Recently, two young English footballers, Phil Foden of Manchester City and Mason Greenwood of Manchester United, were called up to the England national side for international duty against the Icelandic side. They were sent home for breaching COVID protocol by inviting women to their hotel room.


these are two guys, college age themselves, at the beginning of their careers but already playing at two of the biggest clubs in the world, making lots of money, invited to play for their country and eventually hopefully play themselves into England's roster for the next World Cup, asked to stay within a well-defined COVID bubble - and they willingly defied it, risked it all, and risked COVID, because they wanted to get a little Icelandic strange on the side. That's one example. There are probably hundreds of others that we don't know about.

Any "solution" for college football players would involve isolation on such a large scale that it would make a mockery of the idea that these guys were "student-athletes." They're cattle. High-status cattle and cattle who might enjoy their lot but cattle nonetheless.

It is going to be a fucking trainwreck. Every college football team will have to stop practice and cancel games at some point. There will be instances of entire campuses being shuttered and unfortunately there may be campuses with thousands of cases and dozens of deaths.

The season will not be completed.
 

scottyno

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Dec 7, 2008
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Uconn is still practicing, but not considering games until the spring even though all but I think 3 teams are now committed to playing games this fall.

So why is Uconn practicing when there isn't going to be anyone left to actually play in the spring? And why are they practicing if it's not safe for them to play? And what would be the point of even playing 1 or 2 games in the spring other than I guess a last hurrah for graduating seniors? Who knows, Uconn football.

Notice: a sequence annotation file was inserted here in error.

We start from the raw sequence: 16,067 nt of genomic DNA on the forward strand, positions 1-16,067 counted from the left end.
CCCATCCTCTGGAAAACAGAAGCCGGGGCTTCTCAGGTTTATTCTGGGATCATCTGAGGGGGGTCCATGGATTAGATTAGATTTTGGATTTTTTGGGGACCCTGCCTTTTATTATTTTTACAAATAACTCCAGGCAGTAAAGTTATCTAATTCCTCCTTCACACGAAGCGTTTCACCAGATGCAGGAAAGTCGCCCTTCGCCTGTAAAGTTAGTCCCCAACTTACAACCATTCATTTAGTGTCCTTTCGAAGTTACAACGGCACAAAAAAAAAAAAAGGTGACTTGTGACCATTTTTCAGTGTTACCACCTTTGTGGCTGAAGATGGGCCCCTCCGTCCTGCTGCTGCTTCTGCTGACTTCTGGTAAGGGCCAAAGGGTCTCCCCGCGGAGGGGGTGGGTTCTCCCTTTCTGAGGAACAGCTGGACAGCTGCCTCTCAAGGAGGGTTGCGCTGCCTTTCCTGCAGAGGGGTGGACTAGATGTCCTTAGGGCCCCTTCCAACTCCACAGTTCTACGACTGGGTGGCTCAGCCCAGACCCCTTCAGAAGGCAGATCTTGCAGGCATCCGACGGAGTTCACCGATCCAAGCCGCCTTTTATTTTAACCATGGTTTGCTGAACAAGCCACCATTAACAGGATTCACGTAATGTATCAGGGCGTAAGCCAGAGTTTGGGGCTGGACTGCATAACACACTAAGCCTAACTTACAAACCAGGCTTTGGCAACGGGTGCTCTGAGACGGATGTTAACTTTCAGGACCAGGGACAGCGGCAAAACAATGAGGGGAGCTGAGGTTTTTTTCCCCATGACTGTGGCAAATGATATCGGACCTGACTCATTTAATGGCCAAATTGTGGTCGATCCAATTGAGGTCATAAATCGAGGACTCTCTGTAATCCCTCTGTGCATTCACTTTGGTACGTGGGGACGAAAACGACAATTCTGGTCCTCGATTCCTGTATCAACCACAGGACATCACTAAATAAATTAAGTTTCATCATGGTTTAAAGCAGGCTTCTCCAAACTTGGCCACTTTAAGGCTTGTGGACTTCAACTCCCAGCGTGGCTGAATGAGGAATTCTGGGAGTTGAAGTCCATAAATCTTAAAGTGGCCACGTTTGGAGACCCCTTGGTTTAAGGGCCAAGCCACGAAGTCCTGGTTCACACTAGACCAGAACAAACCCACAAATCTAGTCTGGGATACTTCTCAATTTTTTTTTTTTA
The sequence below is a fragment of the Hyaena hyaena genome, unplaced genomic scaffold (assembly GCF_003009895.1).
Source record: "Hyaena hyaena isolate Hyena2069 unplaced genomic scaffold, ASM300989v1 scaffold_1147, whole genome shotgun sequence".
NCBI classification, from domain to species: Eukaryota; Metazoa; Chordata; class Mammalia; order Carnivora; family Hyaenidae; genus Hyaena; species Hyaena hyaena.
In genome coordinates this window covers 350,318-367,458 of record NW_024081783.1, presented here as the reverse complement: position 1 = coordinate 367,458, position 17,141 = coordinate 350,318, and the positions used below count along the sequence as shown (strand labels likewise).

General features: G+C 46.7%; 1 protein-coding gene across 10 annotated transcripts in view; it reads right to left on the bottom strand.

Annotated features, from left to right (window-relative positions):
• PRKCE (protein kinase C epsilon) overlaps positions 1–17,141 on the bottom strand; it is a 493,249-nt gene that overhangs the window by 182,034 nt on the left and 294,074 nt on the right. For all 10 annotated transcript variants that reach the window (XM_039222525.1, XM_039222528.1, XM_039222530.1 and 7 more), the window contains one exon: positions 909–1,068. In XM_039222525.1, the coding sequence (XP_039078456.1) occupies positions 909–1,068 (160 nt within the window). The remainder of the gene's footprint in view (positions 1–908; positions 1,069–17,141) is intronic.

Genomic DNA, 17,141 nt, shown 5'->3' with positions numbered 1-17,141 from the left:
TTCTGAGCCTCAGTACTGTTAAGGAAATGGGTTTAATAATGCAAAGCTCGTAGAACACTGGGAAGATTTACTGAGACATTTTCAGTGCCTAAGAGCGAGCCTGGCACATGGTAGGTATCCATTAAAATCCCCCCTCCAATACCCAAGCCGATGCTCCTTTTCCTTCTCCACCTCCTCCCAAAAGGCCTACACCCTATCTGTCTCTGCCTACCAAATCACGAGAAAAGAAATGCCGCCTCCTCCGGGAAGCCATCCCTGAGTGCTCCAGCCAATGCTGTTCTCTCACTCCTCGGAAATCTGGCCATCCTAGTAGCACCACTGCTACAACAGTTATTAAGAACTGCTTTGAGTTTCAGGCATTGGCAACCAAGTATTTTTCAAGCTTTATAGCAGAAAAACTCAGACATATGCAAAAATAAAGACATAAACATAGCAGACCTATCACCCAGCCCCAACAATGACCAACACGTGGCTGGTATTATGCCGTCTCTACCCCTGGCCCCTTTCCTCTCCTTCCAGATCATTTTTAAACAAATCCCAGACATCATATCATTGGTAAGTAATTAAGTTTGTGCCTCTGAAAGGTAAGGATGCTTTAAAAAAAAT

Ale Xander

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Oct 31, 2013
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Uconn is still practicing, but not considering games until the spring even though all but I think 3 teams are now committed to playing games this fall.

So why is Uconn practicing when there isn't going to be anyone left to actually play in the spring? And why are they practicing if it's not safe for them to play? And what would be the point of even playing 1 or 2 games in the spring other than I guess a last hurrah for graduating seniors? Who knows, Uconn football.
STaying sharp

Same thing with Olympic sports for most colleges . Some scrimmage against each other, some don't.
 

Bernie Carbohydrate

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Ragin-Cajuns v. App State next Wednesday is postponed due to Covid-19 issues


Poor LA-lafayette. They get their schedule scrambled due to Covid, and now a hurricane is bearing down on them. Sheesh.
 

Swedgin

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Jun 27, 2013
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It takes a lot to stand out among college football coaches for bad Covid-takes (and lots of other execrable behavior), but Mullen is the man for the job.